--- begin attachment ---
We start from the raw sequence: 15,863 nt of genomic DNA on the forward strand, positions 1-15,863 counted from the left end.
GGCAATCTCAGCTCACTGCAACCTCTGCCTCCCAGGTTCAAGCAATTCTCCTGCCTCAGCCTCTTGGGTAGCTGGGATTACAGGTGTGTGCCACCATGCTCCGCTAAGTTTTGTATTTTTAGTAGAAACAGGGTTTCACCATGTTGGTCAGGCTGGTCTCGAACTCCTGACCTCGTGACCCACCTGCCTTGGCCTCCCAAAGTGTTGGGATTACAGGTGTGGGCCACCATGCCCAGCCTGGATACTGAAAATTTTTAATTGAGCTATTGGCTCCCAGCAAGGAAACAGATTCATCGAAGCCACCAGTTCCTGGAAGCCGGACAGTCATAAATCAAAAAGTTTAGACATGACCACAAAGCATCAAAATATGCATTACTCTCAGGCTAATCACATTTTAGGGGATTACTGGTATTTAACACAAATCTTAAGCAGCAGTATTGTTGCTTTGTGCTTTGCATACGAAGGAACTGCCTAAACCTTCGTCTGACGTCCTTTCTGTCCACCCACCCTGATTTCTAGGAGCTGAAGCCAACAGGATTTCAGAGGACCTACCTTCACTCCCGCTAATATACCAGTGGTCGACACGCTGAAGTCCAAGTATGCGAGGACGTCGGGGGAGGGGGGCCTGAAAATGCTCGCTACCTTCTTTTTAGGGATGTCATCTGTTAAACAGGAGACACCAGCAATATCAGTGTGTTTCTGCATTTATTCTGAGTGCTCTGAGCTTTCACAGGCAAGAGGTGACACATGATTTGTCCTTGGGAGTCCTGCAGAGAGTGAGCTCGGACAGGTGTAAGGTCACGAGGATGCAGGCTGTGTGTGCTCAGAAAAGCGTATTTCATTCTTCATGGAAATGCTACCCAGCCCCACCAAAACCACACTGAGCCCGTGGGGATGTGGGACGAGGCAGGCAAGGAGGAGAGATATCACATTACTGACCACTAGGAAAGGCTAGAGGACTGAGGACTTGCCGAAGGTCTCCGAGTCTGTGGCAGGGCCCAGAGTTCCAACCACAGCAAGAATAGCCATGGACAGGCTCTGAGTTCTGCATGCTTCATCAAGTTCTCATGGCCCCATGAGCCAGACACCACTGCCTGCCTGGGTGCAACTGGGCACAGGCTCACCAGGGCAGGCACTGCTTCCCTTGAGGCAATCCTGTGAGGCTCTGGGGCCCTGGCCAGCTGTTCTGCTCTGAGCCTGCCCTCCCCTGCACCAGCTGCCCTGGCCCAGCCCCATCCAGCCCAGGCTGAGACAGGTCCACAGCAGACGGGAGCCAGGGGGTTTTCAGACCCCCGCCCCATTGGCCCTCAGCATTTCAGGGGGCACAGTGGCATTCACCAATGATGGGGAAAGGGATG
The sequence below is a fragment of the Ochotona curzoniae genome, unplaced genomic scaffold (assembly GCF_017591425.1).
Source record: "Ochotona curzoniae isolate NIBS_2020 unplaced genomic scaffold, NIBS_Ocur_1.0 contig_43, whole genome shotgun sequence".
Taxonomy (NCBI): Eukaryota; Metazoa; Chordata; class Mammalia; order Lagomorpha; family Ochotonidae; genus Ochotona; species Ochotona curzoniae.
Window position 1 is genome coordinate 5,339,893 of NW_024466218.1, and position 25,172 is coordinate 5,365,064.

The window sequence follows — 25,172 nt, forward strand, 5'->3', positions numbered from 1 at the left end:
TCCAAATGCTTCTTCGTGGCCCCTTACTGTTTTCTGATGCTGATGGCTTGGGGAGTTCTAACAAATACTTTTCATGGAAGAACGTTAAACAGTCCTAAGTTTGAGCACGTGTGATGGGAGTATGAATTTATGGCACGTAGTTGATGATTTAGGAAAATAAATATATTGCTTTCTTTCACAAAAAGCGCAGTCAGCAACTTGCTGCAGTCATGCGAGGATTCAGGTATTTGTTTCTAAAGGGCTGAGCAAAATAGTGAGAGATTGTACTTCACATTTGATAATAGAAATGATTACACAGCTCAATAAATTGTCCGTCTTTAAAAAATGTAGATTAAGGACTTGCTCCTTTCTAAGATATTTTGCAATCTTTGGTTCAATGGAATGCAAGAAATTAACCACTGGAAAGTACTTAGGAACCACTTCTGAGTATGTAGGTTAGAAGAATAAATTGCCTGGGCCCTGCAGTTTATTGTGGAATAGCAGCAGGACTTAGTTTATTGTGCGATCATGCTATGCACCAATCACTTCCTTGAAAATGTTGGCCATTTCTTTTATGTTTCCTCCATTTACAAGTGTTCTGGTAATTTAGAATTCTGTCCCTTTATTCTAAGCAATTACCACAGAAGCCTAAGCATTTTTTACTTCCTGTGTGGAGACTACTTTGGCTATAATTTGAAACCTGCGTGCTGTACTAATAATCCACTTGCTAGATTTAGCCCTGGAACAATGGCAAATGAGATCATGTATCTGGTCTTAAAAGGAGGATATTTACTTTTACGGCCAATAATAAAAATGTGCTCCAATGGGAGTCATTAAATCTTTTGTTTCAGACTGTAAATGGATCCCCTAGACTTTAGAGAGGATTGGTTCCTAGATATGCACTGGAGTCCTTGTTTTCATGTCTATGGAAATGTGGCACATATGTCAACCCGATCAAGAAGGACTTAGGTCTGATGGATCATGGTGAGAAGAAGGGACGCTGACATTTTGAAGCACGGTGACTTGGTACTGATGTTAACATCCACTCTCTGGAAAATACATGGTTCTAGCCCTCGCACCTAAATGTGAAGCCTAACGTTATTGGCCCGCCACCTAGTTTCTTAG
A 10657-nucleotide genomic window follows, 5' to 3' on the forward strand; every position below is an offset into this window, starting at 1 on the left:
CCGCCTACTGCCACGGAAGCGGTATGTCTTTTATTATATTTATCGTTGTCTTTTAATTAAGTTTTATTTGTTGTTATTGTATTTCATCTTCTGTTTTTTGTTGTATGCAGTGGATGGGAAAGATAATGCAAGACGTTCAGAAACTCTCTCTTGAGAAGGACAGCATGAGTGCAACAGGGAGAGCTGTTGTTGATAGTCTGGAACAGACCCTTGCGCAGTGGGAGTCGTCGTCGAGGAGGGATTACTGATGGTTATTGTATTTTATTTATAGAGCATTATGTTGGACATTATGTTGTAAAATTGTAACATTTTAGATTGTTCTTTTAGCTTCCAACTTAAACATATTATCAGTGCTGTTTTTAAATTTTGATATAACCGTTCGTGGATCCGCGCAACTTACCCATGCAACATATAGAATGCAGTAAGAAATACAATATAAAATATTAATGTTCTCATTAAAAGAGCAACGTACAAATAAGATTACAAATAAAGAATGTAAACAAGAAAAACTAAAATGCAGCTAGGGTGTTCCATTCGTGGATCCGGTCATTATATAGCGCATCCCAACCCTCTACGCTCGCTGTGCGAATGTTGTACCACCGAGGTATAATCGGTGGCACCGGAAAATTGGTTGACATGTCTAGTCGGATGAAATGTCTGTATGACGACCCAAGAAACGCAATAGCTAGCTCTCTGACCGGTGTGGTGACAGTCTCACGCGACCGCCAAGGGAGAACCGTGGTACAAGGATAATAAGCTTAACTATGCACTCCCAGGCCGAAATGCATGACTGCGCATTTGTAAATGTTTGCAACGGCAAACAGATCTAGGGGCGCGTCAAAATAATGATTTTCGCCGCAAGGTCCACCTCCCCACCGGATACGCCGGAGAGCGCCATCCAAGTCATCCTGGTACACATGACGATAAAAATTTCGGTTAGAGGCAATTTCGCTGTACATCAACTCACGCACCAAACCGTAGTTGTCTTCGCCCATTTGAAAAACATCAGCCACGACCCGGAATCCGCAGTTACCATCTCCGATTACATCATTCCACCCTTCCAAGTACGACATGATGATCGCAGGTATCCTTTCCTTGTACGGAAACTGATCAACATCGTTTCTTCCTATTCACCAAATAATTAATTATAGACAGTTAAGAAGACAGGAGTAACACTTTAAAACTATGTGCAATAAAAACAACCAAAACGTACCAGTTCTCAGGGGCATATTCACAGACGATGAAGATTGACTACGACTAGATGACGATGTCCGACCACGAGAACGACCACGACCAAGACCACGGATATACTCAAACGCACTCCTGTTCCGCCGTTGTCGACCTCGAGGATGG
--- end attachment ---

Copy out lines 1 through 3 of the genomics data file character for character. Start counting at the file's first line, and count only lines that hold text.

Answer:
We start from the raw sequence: 15,863 nt of genomic DNA on the forward strand, positions 1-15,863 counted from the left end.
GGCAATCTCAGCTCACTGCAACCTCTGCCTCCCAGGTTCAAGCAATTCTCCTGCCTCAGCCTCTTGGGTAGCTGGGATTACAGGTGTGTGCCACCATGCTCCGCTAAGTTTTGTATTTTTAGTAGAAACAGGGTTTCACCATGTTGGTCAGGCTGGTCTCGAACTCCTGACCTCGTGACCCACCTGCCTTGGCCTCCCAAAGTGTTGGGATTACAGGTGTGGGCCACCATGCCCAGCCTGGATACTGAAAATTTTTAATTGAGCTATTGGCTCCCAGCAAGGAAACAGATTCATCGAAGCCACCAGTTCCTGGAAGCCGGACAGTCATAAATCAAAAAGTTTAGACATGACCACAAAGCATCAAAATATGCATTACTCTCAGGCTAATCACATTTTAGGGGATTACTGGTATTTAACACAAATCTTAAGCAGCAGTATTGTTGCTTTGTGCTTTGCATACGAAGGAACTGCCTAAACCTTCGTCTGACGTCCTTTCTGTCCACCCACCCTGATTTCTAGGAGCTGAAGCCAACAGGATTTCAGAGGACCTACCTTCACTCCCGCTAATATACCAGTGGTCGACACGCTGAAGTCCAAGTATGCGAGGACGTCGGGGGAGGGGGGCCTGAAAATGCTCGCTACCTTCTTTTTAGGGATGTCATCTGTTAAACAGGAGACACCAGCAATATCAGTGTGTTTCTGCATTTATTCTGAGTGCTCTGAGCTTTCACAGGCAAGAGGTGACACATGATTTGTCCTTGGGAGTCCTGCAGAGAGTGAGCTCGGACAGGTGTAAGGTCACGAGGATGCAGGCTGTGTGTGCTCAGAAAAGCGTATTTCATTCTTCATGGAAATGCTACCCAGCCCCACCAAAACCACACTGAGCCCGTGGGGATGTGGGACGAGGCAGGCAAGGAGGAGAGATATCACATTACTGACCACTAGGAAAGGCTAGAGGACTGAGGACTTGCCGAAGGTCTCCGAGTCTGTGGCAGGGCCCAGAGTTCCAACCACAGCAAGAATAGCCATGGACAGGCTCTGAGTTCTGCATGCTTCATCAAGTTCTCATGGCCCCATGAGCCAGACACCACTGCCTGCCTGGGTGCAACTGGGCACAGGCTCACCAGGGCAGGCACTGCTTCCCTTGAGGCAATCCTGTGAGGCTCTGGGGCCCTGGCCAGCTGTTCTGCTCTGAGCCTGCCCTCCCCTGCACCAGCTGCCCTGGCCCAGCCCCATCCAGCCCAGGCTGAGACAGGTCCACAGCAGACGGGAGCCAGGGGGTTTTCAGACCCCCGCCCCATTGGCCCTCAGCATTTCAGGGGGCACAGTGGCATTCACCAATGATGGGGAAAGGGATG
The sequence below is a fragment of the Ochotona curzoniae genome, unplaced genomic scaffold (assembly GCF_017591425.1).